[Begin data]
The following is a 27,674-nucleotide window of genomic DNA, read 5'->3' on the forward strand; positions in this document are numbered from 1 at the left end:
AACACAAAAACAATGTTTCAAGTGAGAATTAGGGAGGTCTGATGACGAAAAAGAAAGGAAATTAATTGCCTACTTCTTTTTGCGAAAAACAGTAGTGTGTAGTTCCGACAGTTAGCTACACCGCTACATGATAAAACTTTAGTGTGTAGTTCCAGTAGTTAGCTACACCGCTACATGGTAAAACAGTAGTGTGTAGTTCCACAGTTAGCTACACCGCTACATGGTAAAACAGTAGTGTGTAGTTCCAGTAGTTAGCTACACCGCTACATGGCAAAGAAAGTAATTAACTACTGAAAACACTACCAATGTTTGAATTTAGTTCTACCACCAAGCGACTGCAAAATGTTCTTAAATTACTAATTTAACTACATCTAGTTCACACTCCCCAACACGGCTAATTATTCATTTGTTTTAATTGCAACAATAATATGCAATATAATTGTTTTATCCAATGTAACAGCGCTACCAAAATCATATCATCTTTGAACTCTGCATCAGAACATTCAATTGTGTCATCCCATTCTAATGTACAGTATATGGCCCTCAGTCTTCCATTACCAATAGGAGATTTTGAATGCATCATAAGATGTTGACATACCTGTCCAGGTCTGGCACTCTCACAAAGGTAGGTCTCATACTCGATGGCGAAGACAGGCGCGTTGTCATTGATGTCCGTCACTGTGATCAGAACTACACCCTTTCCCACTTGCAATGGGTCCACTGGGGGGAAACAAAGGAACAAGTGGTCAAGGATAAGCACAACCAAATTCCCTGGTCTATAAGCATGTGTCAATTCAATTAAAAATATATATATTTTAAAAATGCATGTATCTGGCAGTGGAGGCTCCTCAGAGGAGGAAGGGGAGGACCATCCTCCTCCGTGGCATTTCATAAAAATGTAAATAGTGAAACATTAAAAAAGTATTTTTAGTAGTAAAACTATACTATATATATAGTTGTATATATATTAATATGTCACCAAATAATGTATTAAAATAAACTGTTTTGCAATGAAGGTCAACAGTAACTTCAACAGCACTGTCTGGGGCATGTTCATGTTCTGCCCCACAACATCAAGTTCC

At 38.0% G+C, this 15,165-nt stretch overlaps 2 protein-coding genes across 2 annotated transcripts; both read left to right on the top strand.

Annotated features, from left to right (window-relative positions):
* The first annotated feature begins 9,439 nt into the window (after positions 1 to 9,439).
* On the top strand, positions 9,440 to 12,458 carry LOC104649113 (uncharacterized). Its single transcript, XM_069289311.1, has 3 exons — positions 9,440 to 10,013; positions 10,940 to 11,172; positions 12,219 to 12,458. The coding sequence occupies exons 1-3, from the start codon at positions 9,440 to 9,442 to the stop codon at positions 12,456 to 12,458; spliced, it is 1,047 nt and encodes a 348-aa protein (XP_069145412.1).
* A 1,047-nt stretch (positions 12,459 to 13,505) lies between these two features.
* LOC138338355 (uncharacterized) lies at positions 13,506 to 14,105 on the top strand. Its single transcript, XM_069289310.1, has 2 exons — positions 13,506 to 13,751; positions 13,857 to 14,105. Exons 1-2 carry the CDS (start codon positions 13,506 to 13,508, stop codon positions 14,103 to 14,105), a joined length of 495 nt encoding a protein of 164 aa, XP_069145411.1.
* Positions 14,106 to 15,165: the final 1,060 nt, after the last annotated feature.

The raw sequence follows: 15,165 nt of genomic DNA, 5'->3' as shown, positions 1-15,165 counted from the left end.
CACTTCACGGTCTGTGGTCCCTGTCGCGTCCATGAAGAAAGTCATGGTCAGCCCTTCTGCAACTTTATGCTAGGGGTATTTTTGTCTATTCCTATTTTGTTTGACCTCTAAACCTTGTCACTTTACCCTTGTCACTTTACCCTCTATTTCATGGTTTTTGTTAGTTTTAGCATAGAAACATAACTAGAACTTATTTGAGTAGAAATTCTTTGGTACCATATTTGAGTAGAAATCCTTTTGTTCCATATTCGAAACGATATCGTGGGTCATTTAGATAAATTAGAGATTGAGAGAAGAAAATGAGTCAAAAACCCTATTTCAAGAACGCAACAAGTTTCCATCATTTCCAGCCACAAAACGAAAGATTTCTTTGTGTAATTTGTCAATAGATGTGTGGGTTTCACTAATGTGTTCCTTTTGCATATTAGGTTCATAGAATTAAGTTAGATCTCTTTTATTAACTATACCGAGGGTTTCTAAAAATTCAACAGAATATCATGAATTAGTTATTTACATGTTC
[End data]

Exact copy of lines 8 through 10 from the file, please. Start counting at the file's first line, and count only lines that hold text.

* LOC138338355 (uncharacterized) lies at positions 13,506 to 14,105 on the top strand. Its single transcript, XM_069289310.1, has 2 exons — positions 13,506 to 13,751; positions 13,857 to 14,105. Exons 1-2 carry the CDS (start codon positions 13,506 to 13,508, stop codon positions 14,103 to 14,105), a joined length of 495 nt encoding a protein of 164 aa, XP_069145411.1.
* Positions 14,106 to 15,165: the final 1,060 nt, after the last annotated feature.

The raw sequence follows: 15,165 nt of genomic DNA, 5'->3' as shown, positions 1-15,165 counted from the left end.